An evolving therapeutic strategy in which antitumour immunity is activated by preventing cells from passing through immune checkpoints*.
*Which may require excitatory costimulatory signals or avoidance of negative or coinhibitory signals that act to dampen or end immune activity (tumours co-opt certain immune-checkpoint pathways as a major mechanism of immune resistance, especially against T cells specific for tumour antigens).
The accompanying image is from http://www.discoverymedicine.com/James-L-Godwin/2014/12/immune-checkpoint-blockade-as-a-novel-immunotherapeutic-strategy-for-renal-cell-carcinoma-a-review-on-clinical-trials/
a) CTLA-4 pathway inhibition: The TCR on an inactivated or activated T cellinteracts with a presented antigen to start the process of immune activation and proliferation towards antigen in question. CD28 co-stimulation is required to complete activation, but CTLA-4 mediated inhibitory signals after binding with its ligands CD80 or CD86 dampens the immune response to prevent over-activation. Inhibition of CTLA-4 by a targeted monoclonal antibody precludes inhibition allowing for unregulated T cell activation.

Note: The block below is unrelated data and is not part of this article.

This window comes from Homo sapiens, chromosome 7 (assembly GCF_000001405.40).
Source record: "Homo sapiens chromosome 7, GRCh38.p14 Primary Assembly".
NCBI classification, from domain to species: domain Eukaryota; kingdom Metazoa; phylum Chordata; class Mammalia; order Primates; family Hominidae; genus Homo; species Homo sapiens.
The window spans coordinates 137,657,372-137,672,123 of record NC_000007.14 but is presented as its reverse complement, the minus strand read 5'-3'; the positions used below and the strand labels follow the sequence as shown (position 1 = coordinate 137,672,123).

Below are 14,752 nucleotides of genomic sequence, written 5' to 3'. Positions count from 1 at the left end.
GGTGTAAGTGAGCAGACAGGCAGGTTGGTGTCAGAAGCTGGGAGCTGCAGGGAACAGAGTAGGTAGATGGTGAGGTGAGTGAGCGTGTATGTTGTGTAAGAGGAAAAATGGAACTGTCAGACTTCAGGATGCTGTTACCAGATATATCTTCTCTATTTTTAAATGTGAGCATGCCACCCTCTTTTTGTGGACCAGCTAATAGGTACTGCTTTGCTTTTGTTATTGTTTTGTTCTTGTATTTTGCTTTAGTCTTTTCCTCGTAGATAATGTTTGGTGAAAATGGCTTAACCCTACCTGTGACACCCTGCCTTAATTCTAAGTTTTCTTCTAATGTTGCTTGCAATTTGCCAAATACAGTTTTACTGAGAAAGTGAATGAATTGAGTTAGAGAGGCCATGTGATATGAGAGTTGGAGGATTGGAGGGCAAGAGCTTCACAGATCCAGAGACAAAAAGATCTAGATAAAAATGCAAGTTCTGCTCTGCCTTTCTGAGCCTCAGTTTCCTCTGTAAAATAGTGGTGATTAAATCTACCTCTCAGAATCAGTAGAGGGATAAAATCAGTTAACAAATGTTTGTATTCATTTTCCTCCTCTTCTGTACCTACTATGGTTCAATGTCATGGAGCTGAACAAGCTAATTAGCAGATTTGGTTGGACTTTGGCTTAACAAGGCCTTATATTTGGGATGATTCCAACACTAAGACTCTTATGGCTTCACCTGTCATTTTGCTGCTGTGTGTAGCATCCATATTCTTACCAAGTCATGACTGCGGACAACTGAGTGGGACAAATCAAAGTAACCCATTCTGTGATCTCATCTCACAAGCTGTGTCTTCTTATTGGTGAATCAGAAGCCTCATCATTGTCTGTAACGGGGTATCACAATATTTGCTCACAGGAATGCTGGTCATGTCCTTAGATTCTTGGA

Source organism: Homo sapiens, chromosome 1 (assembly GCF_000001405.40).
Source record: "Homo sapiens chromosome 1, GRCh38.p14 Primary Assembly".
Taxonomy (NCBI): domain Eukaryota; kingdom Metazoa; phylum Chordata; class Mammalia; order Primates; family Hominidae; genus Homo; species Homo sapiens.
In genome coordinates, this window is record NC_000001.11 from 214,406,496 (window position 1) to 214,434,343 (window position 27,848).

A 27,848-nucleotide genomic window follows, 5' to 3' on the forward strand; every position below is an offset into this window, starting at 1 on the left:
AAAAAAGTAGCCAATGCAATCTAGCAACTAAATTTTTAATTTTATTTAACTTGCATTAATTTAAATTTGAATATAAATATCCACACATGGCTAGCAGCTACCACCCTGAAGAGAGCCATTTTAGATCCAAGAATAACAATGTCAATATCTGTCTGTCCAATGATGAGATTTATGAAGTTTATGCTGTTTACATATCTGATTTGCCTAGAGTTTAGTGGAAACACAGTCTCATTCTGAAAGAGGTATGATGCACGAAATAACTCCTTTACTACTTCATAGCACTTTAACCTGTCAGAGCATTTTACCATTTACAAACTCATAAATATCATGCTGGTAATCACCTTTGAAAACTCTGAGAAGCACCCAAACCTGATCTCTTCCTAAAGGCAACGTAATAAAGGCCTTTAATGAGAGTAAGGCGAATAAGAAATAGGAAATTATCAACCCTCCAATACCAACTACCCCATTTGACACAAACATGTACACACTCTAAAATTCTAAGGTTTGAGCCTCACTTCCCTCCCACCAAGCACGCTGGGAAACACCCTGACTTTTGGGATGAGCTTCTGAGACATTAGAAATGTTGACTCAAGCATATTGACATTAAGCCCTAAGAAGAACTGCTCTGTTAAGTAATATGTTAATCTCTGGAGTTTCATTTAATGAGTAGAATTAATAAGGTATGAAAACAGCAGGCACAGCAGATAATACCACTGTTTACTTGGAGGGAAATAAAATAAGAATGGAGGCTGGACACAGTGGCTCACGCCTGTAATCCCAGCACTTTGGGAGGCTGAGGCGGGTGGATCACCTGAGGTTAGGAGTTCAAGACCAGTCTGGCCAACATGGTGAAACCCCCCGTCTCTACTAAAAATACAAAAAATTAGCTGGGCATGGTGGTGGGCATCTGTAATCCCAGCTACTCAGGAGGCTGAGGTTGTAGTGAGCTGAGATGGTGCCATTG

b) PD-1/PD-L1 pathway inhibition: Similar to above, the TCR of an activated T cell binds an antigen expressed on a tumor cell to initiate the T cell selection process. PD-1 has an analogous inhibitory role, primarily through its interaction with PD-L1 on the tumor cell. By blocking this interaction, with either monoclonal antibodies to PD-1 or PD-L1, the inhibitory stimulus is again down-regulated, resulting in a more robust targeted anti-tumor immune response. Note: APC, antigen presenting cell; MHC, major histocompatibility complex; Ag, antigen; CTLA-4, cytotoxic leukocyte antigen 4; TCR, T-cell receptor; PD, programmed cell death.
Synonym Checkpoint pathway blockade
References Nat Rev Cancer. 2012 Mar 22;12(4):252-64.
Adv Immunol. 2006;90:297-339